You decide to take on the responsibility of pulling a double shift.
Crazy, yes, but no one is honored and revered as much on the nursing floor as the nurse who decided to give up their free time to take one for the team.
Now that you are committed, though, how are you going to get through it?
The internet is full of sensible tips and tricks to help you power through the hours and come out the other end richer and well thought of by your peers.
You don’t need a rehash of all the old ideas. You need new, cutting edge, uncommon ways to survive, and here I propose five of them that just might help tip the balance.
Once your second shift starts, you have your full complement of breaks again. Take them, nurse! So many nurses don’t take their breaks, and that leads to burn out, stress, and crankiness.Even on your fifteen-minute breaks, you can use the time to collect yourself and gather some rest to you. Sit in a chair in the break room, learn your head against a wall, and close your eyes.
Set an alarm on your phone or have someone come and make sure you’re awake in fifteen. If you can’t sleep like this, at least you will be able to go to a quiet place for a few minutes, and that can be all the difference.
Other places on the internet will tell you that hitting the caffeine hard will only make things worse. They are probably right if you do this constantly.
But some nights are just made for energy drinks. Coffee is an okay substitute, but you want to get something that’s going to prop them eyelids open for you.
I don’t recommend it as something you partake in all the time or for every shift – that’s what coffee is for. When you have worked a long shift and somehow were roped into another, sometimes energy drinks are the only prop you have to get you through those eight hours.
Working the nursing floor is always an exercise in teamwork, but it’s more important than ever when someone is pulling a double. Let your coworkers know that you’ve been here two shifts, and don’t hesitate to lean on fresher colleagues.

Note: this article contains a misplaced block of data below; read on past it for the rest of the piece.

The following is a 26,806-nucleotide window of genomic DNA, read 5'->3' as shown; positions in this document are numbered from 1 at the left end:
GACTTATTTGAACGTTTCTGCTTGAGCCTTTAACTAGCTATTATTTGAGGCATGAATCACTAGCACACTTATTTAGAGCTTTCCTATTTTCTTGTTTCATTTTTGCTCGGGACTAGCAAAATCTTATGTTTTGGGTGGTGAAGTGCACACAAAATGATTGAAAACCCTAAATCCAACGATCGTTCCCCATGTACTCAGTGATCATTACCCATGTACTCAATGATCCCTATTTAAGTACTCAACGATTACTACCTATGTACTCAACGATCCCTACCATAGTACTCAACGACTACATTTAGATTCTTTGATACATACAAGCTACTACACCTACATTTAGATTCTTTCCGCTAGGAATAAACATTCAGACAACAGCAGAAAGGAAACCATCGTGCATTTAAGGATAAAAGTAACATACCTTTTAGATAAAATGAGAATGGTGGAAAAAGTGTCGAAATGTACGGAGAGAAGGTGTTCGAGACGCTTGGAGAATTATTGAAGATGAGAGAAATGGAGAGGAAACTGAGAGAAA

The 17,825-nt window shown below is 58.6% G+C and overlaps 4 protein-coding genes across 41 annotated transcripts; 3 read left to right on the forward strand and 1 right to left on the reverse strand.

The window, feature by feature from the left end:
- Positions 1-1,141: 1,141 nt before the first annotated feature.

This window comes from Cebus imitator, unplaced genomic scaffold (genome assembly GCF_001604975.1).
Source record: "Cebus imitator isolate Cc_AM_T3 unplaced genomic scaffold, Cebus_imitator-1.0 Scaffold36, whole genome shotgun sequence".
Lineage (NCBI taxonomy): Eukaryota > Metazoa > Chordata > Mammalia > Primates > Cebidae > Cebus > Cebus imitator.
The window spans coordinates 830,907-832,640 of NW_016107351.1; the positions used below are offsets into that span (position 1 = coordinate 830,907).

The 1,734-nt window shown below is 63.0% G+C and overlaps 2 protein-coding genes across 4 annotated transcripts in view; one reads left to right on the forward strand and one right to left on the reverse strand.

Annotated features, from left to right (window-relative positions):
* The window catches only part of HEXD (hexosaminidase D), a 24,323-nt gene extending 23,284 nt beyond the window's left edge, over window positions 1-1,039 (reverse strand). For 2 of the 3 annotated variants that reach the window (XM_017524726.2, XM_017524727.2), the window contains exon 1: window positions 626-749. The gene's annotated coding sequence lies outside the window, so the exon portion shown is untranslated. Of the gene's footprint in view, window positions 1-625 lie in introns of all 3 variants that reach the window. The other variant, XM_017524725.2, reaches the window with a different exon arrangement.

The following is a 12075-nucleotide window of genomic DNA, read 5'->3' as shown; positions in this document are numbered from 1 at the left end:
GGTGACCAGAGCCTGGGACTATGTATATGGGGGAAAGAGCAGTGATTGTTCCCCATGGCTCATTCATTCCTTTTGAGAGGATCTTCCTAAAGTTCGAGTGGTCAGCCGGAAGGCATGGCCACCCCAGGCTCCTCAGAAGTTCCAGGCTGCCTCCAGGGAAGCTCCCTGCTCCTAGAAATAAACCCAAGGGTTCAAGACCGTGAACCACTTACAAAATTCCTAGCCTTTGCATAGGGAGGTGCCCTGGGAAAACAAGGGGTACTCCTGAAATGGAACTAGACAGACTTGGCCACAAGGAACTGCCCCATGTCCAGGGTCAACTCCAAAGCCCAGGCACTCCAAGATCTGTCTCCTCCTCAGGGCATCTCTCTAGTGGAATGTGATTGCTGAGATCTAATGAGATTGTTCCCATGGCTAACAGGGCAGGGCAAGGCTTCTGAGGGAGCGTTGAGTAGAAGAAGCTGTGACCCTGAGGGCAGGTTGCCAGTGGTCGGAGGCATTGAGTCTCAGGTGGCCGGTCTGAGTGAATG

This isn’t to say that you kick up your heels and let everyone else do the running. It’s about asking for help when you need it, no guilt.
You are doing that shift a favor by working a double, and most coworkers are cool with helping you out with your assignment. Don’t take advantage of it, but don’t think you have to be Super Nurse, either.
When you are working on your second shift in a day, take the time to ask for extra help. Most coworkers would be more than happy to help because if you were there, they’d have the assignment themselves.
Eating is going to go a long way toward keeping your energy up over sixteen hours. Sitting down for a big meal is nice, but it isn’t always possible – or helpful.
This is the only time in the history of nutrition that you should graze. That is, eat little handfuls of food whenever you have a minute.
If you eat high calorie, high protein foods, this can help to give you little boosts of energy as you make your way through the second part of your shift. Carry pretzels in your pocket, make some microwave popcorn, or carry a baggie of cheese.
The point is that you need to eat and eat often to keep your energy levels high and get your body physically through the shift.
Finally, no one likes busy work . . . except for the nurse who is trying to keep themselves awake. Let’s face it: every facility has little jobs that need to be done by someone with extra time on their hands.
Maybe you can restock the nurse’s station, wipe down the computers, or clean out the break room refrigerator. Why would you want to do this when you’ve been working so long?
Simple, you keep ahead of your tiredness by keeping yourself busy. Instead of sitting at the desk and feeling the fatigue weigh on you, you can get up, get motivated, and get stuff done.
Don’t fall into the trap of letting your downtime suck you into a vortex of fatigue. It will be so much more difficult to move when you have to if you are lazing around, and action is really the only way to get.